If you don’t want a Magpul, you can try another fixed SOCOM stock. We don’t see much benefit to a M110 alloy lower or drop-in precision adjustable butt stock. Not when the Scar 17 hardware is already more reliable than almost anything else on the market today.
4- The Latch and Hinge
The stock latch and hinge are made from plastic. This makes them surprisingly vulnerable for such a rugged weapon. And they can be damaged when folded. You might leave it open to avoid accidentally damaging it unless you’re storing it in a gun safe. Or you could replace them with more durable after-market pieces.
5- The Trigger
The trigger on the SCAR 17 is a common source of complaints. The rifle has a stock trigger that is military specification but doesn’t always work as expected. The SCAR 17 has an eight pound trigger pull.
If you have a two pound pistol, this means you’ll have to pull the trigger with four times as much strength as it does to carry the handgun or rifle. A general rule of thumb is that triggers shouldn’t have a trigger pull weight of more than six pounds, while less than four pounds is ideal.
You can wear yourself out repeatedly pulling the trigger, and the effort involved can cause new shooters to lose their aim. On the other hand, triggers below four pounds are not recommended, because it can lead to accidental discharges.
This is why law enforcement is putting very heavy triggers on their service pistols, but you have a choice. If you don’t know how heavy the trigger pull is, you can use a trigger pull scale to find out.
The solution to this problem is to upgrade the trigger to one in the ideal weight range. One option is the Geissele Super SCAR trigger. This trigger is similar to the Geissele SSA trigger. It is a non-adjustable combat trigger intended to give you precise trigger control. At four pounds of trigger pull, it takes less effort to trigger it than the trigger that comes with the SCAR 17 rifle.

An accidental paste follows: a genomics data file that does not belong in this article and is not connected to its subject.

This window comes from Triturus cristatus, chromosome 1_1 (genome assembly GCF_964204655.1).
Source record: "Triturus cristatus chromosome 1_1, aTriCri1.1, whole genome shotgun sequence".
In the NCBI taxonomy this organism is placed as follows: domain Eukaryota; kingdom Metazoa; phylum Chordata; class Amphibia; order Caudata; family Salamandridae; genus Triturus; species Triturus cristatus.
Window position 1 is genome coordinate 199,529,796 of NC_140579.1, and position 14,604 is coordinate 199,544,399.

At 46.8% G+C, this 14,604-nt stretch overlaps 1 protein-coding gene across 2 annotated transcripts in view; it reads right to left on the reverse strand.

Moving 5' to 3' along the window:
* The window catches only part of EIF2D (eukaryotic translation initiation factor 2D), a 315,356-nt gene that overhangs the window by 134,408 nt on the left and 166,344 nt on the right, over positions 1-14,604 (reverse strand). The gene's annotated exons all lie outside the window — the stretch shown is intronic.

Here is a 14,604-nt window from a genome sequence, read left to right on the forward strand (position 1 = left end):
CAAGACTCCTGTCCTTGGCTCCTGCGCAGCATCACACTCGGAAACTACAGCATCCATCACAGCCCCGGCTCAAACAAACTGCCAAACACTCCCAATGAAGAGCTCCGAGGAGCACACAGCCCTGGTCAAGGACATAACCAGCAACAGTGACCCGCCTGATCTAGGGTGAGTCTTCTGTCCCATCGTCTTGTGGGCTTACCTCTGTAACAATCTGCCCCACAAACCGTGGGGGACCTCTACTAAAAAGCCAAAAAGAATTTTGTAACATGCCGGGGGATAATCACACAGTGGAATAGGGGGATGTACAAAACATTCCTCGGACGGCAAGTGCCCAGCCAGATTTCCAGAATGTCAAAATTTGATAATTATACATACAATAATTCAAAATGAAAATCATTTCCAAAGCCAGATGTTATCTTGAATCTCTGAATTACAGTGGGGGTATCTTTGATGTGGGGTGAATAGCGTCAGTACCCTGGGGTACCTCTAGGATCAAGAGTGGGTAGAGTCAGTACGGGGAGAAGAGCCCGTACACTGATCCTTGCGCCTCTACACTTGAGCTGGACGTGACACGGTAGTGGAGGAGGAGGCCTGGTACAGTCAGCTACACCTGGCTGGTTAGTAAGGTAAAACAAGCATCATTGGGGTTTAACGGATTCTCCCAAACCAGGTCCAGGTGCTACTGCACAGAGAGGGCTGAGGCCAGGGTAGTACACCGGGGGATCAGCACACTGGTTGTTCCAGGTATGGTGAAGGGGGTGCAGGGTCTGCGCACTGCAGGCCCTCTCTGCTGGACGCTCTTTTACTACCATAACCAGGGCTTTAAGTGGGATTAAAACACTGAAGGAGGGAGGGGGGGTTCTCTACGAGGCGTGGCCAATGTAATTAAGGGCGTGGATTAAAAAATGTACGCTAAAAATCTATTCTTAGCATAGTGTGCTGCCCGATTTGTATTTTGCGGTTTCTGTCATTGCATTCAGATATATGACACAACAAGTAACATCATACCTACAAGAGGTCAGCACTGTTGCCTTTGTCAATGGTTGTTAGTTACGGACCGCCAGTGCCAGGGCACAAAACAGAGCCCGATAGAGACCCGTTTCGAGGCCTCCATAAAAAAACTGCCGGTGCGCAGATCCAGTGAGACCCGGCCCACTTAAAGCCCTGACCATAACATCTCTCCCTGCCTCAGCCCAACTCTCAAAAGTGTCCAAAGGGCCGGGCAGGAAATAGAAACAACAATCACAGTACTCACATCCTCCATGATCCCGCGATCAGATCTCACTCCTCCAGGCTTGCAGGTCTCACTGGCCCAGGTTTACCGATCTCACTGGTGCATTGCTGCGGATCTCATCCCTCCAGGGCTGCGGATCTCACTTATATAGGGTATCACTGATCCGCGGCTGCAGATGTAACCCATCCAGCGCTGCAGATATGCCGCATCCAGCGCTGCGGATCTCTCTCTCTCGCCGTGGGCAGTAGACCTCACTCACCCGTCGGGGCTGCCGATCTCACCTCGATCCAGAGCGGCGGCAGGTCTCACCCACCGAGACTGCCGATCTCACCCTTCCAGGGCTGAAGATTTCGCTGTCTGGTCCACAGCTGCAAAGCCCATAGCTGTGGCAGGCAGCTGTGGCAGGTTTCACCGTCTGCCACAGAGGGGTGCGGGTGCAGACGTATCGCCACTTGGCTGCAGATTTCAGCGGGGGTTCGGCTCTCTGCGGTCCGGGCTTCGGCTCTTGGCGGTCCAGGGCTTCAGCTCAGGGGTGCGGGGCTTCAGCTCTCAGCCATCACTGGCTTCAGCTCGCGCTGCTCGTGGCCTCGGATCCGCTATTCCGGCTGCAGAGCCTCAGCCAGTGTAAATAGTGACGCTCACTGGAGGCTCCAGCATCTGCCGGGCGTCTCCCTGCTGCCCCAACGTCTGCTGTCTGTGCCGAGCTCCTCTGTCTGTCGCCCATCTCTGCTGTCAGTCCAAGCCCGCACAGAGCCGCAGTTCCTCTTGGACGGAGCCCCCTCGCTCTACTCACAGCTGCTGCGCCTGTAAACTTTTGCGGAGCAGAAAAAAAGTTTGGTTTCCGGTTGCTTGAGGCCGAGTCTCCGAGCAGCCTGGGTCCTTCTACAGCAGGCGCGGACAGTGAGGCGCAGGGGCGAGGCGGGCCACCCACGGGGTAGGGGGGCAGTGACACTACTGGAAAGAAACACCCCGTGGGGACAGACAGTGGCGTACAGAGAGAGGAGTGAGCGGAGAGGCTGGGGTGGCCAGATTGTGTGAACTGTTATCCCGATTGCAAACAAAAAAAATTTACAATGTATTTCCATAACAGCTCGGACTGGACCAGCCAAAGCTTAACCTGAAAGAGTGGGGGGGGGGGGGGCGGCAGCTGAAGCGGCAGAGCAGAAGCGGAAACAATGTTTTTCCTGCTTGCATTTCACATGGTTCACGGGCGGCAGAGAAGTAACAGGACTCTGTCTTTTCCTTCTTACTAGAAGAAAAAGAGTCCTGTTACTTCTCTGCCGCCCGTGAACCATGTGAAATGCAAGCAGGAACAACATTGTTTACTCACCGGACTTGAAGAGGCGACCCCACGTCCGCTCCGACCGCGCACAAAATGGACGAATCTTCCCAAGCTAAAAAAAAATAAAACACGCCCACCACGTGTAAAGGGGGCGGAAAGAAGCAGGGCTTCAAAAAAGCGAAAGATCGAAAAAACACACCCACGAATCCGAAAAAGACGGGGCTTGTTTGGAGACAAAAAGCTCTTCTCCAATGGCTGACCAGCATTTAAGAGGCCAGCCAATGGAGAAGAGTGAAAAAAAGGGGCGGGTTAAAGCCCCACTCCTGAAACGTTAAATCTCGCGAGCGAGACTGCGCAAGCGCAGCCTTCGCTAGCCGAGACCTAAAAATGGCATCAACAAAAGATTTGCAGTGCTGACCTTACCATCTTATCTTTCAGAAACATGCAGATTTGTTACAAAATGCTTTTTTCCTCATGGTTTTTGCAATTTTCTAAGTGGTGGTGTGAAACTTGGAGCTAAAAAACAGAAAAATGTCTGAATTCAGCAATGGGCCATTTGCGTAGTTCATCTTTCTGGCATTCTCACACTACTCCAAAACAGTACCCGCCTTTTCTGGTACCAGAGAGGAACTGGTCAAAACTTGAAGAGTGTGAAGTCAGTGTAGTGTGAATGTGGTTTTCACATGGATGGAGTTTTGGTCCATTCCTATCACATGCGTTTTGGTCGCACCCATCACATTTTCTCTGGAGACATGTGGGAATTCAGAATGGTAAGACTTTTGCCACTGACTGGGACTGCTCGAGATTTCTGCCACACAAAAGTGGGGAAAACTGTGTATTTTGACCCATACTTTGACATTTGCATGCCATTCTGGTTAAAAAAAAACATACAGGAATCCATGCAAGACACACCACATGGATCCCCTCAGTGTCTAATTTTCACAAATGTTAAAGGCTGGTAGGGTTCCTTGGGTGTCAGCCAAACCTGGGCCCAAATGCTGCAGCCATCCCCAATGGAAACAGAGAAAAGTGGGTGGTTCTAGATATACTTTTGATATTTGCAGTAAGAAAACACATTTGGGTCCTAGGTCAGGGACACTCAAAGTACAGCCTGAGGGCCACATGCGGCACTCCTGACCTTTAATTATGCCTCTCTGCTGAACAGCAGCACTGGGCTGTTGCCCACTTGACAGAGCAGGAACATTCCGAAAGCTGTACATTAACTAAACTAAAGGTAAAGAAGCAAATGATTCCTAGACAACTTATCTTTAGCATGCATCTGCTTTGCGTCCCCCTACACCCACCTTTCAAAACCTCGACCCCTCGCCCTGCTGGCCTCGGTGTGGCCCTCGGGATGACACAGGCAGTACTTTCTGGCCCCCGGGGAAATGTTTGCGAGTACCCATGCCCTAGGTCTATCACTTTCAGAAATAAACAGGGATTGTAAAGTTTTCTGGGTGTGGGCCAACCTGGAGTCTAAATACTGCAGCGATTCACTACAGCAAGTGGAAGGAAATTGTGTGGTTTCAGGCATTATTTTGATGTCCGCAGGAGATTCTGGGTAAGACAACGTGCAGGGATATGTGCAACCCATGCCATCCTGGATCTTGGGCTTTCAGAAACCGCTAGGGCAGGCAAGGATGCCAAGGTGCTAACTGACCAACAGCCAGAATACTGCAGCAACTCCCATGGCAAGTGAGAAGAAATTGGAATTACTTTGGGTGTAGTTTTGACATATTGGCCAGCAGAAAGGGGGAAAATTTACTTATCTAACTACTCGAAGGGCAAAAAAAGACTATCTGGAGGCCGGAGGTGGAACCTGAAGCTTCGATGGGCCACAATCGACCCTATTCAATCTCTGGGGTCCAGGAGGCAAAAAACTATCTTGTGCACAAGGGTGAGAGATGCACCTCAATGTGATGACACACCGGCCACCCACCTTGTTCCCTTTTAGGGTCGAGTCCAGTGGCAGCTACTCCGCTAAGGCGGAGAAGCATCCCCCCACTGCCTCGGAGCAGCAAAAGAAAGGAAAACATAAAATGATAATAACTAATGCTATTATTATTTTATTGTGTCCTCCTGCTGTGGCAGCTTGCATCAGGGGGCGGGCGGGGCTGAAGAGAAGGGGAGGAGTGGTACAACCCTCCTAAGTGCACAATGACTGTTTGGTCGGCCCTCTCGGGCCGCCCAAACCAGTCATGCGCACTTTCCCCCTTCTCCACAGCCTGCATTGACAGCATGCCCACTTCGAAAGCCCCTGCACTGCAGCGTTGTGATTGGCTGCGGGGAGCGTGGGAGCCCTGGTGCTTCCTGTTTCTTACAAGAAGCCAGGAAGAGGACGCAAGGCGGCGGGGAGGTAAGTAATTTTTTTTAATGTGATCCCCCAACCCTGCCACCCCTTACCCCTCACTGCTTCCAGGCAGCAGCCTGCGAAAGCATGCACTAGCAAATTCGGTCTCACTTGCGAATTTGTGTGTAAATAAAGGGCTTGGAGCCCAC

Another option is the Timney Scar 17 trigger. That costs less than the Geissele trigger, though there are professional shooters who think it isn’t as good. On the other hand, the Timney trigger gets points for being easy to install. It is easy to use, too, since it has a trigger pull of just 3.5 pounds.
You might need to apply more force to touch off heavy primers for military grade rounds like the 7.62 x 51 mm. That’s true for older Timney triggers, and it is why the Timney trigger was updated to include a stronger hammer string.
The SCAR 17 version of the Timney trigger has a red hammer spring so that you know it can handle the heavier ammo. But that’s not the only difference between Timney and Geissele triggers.
The Timney trigger is a non-adjustable single stage trigger. Geissele triggers are two stage. The first stage has a weight range of 2 to 2.8 pounds, while the second stage is 1.2 to 1.8 pounds. The pull weight of this trigger cannot be adjusted, though nearly everything else on the SCAR 17 rifle can be.
The issue is that you have to train yourself to use it properly. This is aside from concerns about having a finger on the trigger and potentially accidentally firing because the weight on it goes above the variable threshold. Note that making these triggers work in a non FN trigger housing can void the warranty.
The Timney simpler trigger makes it easier to start using once you’ve installed it, and you won’t accidentally end up with the wrong trigger pull weight. Furthermore, the average Geissele trigger is not a match grade trigger, according to the manufacturer’s website. This means that you can use it with a Scar 17 but it isn’t an ideal fit. We’re not even going to go into detail on the Geissele select-fire version of this trigger. Simpler is better.
6- The Handguard
The relatively short length of the handguard was a common complaint once the SCAR platform was released. This is why a number of companies began producing extended forends and handguard extensions for the SCAR 17.